The science, rewarded recently with a Nobel Prize to a doctor for the specific scientific research procedures she used to extract a certain plant-based material and use it to create a chemical drug, is said in yesterday’s Times article to be “less resounding, though one study did find that cows that were fed Chinese medicines performed better in hot weather.”)

Several years ago, a farmer in the southern region of Guangxi “began mixing 22 kinds of herbs into the daily feed for his livestock.” The pigs that Mr. Lin now raises sell for $460, about $200 more than the typical price for conventional pigs, he said, and some customers even eat his meats instead of taking medicine.

“The pigs raised this way don’t get sick, they have good texture and they’re meaty,” he said.

Farmers like Mr. Lin hope that China’s increasingly health-conscious middle class will help bring medicinal meats into the mainstream. The health-food market in China reached $1 trillion last year, and it is expected to grow 20 percent annually for the next several years.

Mr. Lin said China was returning to something good from the past that had been neglected. “In the old days, we used traditional methods to feed the animals,” he said. “People’s longevity was very long.”

 

Olive, Alive Oh: A Tree’s Genome Has Been Sequenced in Spain

olive-tree

Credit: Manuel Sánchez (RJC-CSIC)

The more that is known about a plant, the better the chances are for modifying its behavior and improving its product – be it a fruit, a nut or, as an example, a kind of fruit called an olive.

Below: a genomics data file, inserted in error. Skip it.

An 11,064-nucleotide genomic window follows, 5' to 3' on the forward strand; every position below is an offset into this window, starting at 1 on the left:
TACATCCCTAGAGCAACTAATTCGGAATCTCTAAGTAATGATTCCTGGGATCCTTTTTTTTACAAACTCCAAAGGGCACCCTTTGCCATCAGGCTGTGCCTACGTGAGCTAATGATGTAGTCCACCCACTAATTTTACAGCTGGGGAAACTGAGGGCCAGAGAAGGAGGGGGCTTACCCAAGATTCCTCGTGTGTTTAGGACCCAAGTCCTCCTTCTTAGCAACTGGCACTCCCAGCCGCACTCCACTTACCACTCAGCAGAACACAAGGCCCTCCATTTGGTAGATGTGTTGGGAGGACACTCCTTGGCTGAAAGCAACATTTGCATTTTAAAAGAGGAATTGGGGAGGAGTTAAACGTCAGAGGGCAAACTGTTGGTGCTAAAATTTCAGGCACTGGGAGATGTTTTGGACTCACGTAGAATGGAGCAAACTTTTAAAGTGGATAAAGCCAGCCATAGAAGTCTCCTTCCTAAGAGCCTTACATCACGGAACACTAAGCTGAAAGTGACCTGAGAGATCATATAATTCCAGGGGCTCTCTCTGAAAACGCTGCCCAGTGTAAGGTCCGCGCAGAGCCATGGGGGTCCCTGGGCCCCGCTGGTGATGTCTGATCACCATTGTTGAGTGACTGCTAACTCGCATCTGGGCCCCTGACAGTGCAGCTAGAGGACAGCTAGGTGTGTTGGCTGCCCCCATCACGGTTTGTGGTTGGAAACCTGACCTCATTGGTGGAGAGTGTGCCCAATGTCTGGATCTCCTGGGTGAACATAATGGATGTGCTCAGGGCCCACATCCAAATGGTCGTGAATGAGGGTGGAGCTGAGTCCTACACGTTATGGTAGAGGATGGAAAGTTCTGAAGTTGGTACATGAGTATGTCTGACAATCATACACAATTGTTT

Researchers in Spain recently sequenced the complete genome of a 1000-year-old olive tree, and it is widely expected their work will – in time, but hardly soon – enable improvements in genetics improvement for production of olives and olive oil, and possibly also lead to advancements in protecting olive trees from attacks from the bacteria Xilella fastidiosa and the fungi Verticillium dahlia – something not accomplished anywhere to date.

A report on this breakthrough, which was several years in the making, appeared in the July 4 issue of New Food magazine.

The reason it will be some years before many significant result from the sequencing concerns the fact that olive trees grow very slowly. Very very slowly. That may have something to do with why they can live to a ripe old age of 3000-4000 years!

“Without a doubt, [the sequenced tree] is emblematic, and it is very difficult to improve plant breeding, as you have to wait at least 12 years to see what morphological characteristics it will have, and whether it is advisable to cross-breed,” says Toni Gabaldón, ICREA research professor and head of the comparative genomics laboratory at the CRG.

(“ICREA, the Catalan Institution for Research and Advanced Studies, is a foundation supported by the Catalan government and guided by a board of trustees. An institution without walls, ICREA works hands in hand with Catalan universities and research centers to integrate ICREA research professions in the Catalan research system. The foundation offers permanent, tenured positions to researchers from all over the world interested in coming to work at Catalonia. Over the years, these positions have  become a synonym of global academic excellence,” the Foundation’s website says.